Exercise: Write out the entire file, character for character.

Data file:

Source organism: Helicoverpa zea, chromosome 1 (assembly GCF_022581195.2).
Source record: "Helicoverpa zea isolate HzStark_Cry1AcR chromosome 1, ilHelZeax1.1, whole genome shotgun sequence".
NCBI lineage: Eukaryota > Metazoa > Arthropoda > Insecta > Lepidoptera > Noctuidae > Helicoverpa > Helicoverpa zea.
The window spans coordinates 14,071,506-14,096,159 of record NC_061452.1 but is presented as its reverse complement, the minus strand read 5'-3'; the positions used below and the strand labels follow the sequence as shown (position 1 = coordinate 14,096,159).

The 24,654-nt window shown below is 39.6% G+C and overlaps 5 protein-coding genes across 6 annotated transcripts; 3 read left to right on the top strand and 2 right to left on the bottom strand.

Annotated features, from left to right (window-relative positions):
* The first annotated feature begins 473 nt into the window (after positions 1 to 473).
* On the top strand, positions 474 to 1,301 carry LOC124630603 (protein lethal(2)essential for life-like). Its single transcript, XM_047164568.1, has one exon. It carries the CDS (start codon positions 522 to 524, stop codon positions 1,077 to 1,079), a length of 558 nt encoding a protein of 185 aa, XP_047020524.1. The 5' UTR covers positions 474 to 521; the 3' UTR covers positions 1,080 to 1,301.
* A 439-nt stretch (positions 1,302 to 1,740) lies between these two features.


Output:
Source organism: Helicoverpa zea, chromosome 1 (assembly GCF_022581195.2).
Source record: "Helicoverpa zea isolate HzStark_Cry1AcR chromosome 1, ilHelZeax1.1, whole genome shotgun sequence".
NCBI lineage: Eukaryota > Metazoa > Arthropoda > Insecta > Lepidoptera > Noctuidae > Helicoverpa > Helicoverpa zea.
The window spans coordinates 14,071,506-14,096,159 of record NC_061452.1 but is presented as its reverse complement, the minus strand read 5'-3'; the positions used below and the strand labels follow the sequence as shown (position 1 = coordinate 14,096,159).

The 24,654-nt window shown below is 39.6% G+C and overlaps 5 protein-coding genes across 6 annotated transcripts; 3 read left to right on the top strand and 2 right to left on the bottom strand.

Annotated features, from left to right (window-relative positions):
* The first annotated feature begins 473 nt into the window (after positions 1 to 473).
* On the top strand, positions 474 to 1,301 carry LOC124630603 (protein lethal(2)essential for life-like). Its single transcript, XM_047164568.1, has one exon. It carries the CDS (start codon positions 522 to 524, stop codon positions 1,077 to 1,079), a length of 558 nt encoding a protein of 185 aa, XP_047020524.1. The 5' UTR covers positions 474 to 521; the 3' UTR covers positions 1,080 to 1,301.
* A 439-nt stretch (positions 1,302 to 1,740) lies between these two features.